West Coast Labor Disputes

West Coast Labor Disputes

Relations between members of the International Longshoremen and Warehouse Union and waterfront employers on the U.S. West Coast have heated up over the past couple years, with protests and other actions in the Pacific Northwest and at ports in California.

The two parties are currently in negotiations for a new contract to replace the one slated to expire on June 30, 2014. For our continuing coverage of the negotiations, visit our ILWU Labor Negotiations page.

News & Analysis

29 Jun 2015
U.S. Secretary of Labor Thomas E. Perez said Monday that bills before Congress seeking to avoid lengthy negotiations marked by slowdowns and employer retaliation that recently plagued West Coast ports aren’t the answer.
27 Jun 2015
The International Longshore and Warehouse Union doesn’t buy ocean carriers’ explanation that they stopped providing chassis to truckers and cargo interests in order to save money, said Bobby Olvera, president of ILWU Local 13 in Southern California.
27 Jun 2015
U.S. agriculture shouldn’t expect dramatic improvements in cargo-handling productivity to come out of the new West Coast longshore contract, said Ed DeNike, chief operating officer at SSA Marine, said the contract itself will not deliver productivity.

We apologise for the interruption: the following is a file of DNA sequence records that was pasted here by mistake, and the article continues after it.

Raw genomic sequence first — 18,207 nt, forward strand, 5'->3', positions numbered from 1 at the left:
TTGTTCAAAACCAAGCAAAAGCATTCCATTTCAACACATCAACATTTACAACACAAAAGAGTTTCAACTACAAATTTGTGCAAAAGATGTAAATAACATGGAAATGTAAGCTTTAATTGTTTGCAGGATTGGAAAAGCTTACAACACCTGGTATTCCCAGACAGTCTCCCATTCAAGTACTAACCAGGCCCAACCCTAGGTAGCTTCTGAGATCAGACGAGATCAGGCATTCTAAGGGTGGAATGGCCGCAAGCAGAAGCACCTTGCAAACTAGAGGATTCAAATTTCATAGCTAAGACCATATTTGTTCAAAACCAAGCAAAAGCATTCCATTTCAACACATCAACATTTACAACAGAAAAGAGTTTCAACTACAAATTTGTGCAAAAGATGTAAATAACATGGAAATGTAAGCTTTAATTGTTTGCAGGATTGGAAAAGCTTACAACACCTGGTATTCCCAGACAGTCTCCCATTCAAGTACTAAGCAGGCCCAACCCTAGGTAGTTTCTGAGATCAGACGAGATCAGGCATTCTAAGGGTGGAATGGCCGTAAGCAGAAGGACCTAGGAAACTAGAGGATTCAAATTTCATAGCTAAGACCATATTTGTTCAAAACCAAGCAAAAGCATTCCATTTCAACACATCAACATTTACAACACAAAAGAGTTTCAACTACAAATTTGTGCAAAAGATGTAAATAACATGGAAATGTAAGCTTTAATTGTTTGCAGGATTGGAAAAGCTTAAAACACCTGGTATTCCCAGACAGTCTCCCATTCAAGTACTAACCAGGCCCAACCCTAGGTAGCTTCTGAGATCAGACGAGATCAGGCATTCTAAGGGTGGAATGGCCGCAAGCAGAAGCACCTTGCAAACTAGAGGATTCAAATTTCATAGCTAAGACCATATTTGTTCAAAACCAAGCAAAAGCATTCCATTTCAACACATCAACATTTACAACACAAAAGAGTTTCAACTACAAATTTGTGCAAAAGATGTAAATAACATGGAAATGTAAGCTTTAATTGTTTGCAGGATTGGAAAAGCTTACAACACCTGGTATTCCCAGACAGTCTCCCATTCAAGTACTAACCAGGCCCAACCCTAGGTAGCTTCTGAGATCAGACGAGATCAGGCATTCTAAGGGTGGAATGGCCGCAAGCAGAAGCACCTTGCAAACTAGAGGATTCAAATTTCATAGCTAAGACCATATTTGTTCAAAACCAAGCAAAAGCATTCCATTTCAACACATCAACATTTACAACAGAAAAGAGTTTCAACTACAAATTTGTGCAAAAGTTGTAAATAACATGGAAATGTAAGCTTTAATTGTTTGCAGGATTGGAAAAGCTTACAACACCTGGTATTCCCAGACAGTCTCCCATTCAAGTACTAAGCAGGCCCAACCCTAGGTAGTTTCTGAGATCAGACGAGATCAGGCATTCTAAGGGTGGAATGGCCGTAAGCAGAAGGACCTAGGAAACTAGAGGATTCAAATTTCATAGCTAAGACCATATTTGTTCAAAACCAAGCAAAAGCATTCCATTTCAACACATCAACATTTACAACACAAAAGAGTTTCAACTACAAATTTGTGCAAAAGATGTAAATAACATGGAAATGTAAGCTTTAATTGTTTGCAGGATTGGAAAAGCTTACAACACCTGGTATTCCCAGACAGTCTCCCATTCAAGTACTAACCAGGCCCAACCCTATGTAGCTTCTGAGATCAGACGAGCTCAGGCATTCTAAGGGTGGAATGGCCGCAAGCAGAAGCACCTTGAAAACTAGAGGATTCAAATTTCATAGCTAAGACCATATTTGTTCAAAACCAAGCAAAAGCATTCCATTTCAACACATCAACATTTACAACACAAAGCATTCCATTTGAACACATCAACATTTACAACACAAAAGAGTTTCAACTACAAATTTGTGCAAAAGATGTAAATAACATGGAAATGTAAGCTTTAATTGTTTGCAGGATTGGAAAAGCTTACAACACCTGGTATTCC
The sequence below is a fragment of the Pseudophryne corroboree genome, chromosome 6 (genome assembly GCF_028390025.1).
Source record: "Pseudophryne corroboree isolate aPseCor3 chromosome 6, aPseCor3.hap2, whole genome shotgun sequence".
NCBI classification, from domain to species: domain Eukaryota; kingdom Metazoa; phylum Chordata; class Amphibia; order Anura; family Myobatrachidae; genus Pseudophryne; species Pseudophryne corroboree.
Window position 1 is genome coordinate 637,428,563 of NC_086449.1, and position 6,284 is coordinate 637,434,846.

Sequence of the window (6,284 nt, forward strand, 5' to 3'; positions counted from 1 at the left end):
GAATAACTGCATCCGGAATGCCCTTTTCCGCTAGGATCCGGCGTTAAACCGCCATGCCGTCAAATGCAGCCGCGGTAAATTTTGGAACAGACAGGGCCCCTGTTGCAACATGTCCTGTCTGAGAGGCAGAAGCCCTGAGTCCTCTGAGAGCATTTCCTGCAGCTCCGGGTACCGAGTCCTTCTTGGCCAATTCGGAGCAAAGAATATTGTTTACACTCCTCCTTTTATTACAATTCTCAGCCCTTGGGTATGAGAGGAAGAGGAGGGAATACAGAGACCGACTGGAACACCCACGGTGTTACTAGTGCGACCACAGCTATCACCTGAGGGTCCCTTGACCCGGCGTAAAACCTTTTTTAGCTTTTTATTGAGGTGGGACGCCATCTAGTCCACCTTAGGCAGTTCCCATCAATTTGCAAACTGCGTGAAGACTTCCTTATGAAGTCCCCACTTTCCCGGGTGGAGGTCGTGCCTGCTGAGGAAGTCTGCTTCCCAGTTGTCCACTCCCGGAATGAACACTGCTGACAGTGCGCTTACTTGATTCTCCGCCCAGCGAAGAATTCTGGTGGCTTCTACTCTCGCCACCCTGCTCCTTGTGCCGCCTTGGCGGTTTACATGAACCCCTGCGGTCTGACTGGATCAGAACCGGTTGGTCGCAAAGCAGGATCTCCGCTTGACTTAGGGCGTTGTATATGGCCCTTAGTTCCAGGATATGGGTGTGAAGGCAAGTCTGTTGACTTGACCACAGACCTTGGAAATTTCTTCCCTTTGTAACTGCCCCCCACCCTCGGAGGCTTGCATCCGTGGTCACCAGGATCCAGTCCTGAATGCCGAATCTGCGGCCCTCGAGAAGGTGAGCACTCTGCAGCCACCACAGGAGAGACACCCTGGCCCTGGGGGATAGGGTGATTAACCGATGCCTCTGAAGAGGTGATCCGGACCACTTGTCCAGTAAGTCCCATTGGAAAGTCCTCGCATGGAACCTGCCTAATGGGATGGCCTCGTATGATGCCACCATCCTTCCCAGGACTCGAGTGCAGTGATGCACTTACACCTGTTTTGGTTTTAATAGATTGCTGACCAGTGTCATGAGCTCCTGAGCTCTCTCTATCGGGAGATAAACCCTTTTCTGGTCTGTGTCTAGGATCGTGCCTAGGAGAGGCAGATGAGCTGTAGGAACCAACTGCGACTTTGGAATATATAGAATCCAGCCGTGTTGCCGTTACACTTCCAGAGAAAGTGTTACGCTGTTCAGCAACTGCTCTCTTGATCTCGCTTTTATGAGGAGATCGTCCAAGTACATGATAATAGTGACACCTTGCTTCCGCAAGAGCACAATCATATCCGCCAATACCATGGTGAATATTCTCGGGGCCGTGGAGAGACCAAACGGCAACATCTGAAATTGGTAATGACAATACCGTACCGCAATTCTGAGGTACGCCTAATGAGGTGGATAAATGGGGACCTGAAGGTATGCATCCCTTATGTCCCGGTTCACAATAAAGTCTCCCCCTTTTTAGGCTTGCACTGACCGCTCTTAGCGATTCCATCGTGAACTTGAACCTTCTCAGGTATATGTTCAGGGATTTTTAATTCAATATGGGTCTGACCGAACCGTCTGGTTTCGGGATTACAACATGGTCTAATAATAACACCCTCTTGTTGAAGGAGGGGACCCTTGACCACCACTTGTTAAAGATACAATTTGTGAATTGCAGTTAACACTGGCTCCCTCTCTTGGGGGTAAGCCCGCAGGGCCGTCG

01 Jun 2015
Uncertainties over implementation of the contract are bound to occur in the weeks ahead at all West Coast ports until the International Longshore and Warehouse Union and Pacific Maritime Association provide clarity on important provisions in the contract covering work rules and related issues such as mandatory dockworker inspections of chassis at marine terminals.
23 May 2015
The West Coast contract agreement that was ratified Friday by the membership of the International Longshore and Warehouse Union, while applauded by cargo interests, carriers, ports and truckers, and rightfully so, will have a limited impact on West Coast port productivity and labor relations.
20 May 2015
U.S. West Coast waterfront employers overwhelmingly voted to ratify a five-year contract with the International Longshore and Warehouse Union, bringing both sides one step closer to healing the wounds inflicted on shippers during months of congestion.

Commentary

Don’t have the time to rehash last year and want to know what’s in store for the next 18 months? You’ve got freight to move, so here are the takeaways from the annual State of Logistics report released on Tuesday by the Council of Supply Chain Management Professionals and JOC.com reporting.

More Commentary